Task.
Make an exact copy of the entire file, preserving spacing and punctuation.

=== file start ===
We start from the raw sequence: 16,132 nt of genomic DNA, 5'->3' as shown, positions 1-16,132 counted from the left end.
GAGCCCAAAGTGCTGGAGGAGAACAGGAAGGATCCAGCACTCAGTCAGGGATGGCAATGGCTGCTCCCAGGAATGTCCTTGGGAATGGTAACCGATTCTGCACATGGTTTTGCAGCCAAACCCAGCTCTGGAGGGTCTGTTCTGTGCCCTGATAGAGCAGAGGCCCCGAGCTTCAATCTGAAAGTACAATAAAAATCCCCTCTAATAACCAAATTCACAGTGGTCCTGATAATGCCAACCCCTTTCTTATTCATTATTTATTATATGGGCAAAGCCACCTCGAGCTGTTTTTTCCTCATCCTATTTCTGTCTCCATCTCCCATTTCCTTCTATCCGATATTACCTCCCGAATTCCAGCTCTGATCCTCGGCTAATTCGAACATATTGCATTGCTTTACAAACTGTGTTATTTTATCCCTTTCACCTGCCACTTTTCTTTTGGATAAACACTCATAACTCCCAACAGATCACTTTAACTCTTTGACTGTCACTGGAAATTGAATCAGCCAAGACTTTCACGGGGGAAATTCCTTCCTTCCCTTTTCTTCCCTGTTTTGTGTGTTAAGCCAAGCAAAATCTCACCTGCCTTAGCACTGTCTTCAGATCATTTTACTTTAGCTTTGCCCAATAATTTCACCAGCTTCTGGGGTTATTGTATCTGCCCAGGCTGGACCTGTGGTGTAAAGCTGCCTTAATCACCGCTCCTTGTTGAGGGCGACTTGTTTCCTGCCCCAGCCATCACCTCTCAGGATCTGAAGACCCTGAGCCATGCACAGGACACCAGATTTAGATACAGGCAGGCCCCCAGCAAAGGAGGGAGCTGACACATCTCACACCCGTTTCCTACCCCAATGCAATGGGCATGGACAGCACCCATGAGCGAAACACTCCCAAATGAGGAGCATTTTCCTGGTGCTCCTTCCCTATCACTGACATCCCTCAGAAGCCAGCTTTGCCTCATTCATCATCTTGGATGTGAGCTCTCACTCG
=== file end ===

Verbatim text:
We start from the raw sequence: 16,132 nt of genomic DNA, 5'->3' as shown, positions 1-16,132 counted from the left end.
GAGCCCAAAGTGCTGGAGGAGAACAGGAAGGATCCAGCACTCAGTCAGGGATGGCAATGGCTGCTCCCAGGAATGTCCTTGGGAATGGTAACCGATTCTGCACATGGTTTTGCAGCCAAACCCAGCTCTGGAGGGTCTGTTCTGTGCCCTGATAGAGCAGAGGCCCCGAGCTTCAATCTGAAAGTACAATAAAAATCCCCTCTAATAACCAAATTCACAGTGGTCCTGATAATGCCAACCCCTTTCTTATTCATTATTTATTATATGGGCAAAGCCACCTCGAGCTGTTTTTTCCTCATCCTATTTCTGTCTCCATCTCCCATTTCCTTCTATCCGATATTACCTCCCGAATTCCAGCTCTGATCCTCGGCTAATTCGAACATATTGCATTGCTTTACAAACTGTGTTATTTTATCCCTTTCACCTGCCACTTTTCTTTTGGATAAACACTCATAACTCCCAACAGATCACTTTAACTCTTTGACTGTCACTGGAAATTGAATCAGCCAAGACTTTCACGGGGGAAATTCCTTCCTTCCCTTTTCTTCCCTGTTTTGTGTGTTAAGCCAAGCAAAATCTCACCTGCCTTAGCACTGTCTTCAGATCATTTTACTTTAGCTTTGCCCAATAATTTCACCAGCTTCTGGGGTTATTGTATCTGCCCAGGCTGGACCTGTGGTGTAAAGCTGCCTTAATCACCGCTCCTTGTTGAGGGCGACTTGTTTCCTGCCCCAGCCATCACCTCTCAGGATCTGAAGACCCTGAGCCATGCACAGGACACCAGATTTAGATACAGGCAGGCCCCCAGCAAAGGAGGGAGCTGACACATCTCACACCCGTTTCCTACCCCAATGCAATGGGCATGGACAGCACCCATGAGCGAAACACTCCCAAATGAGGAGCATTTTCCTGGTGCTCCTTCCCTATCACTGACATCCCTCAGAAGCCAGCTTTGCCTCATTCATCATCTTGGATGTGAGCTCTCACTCG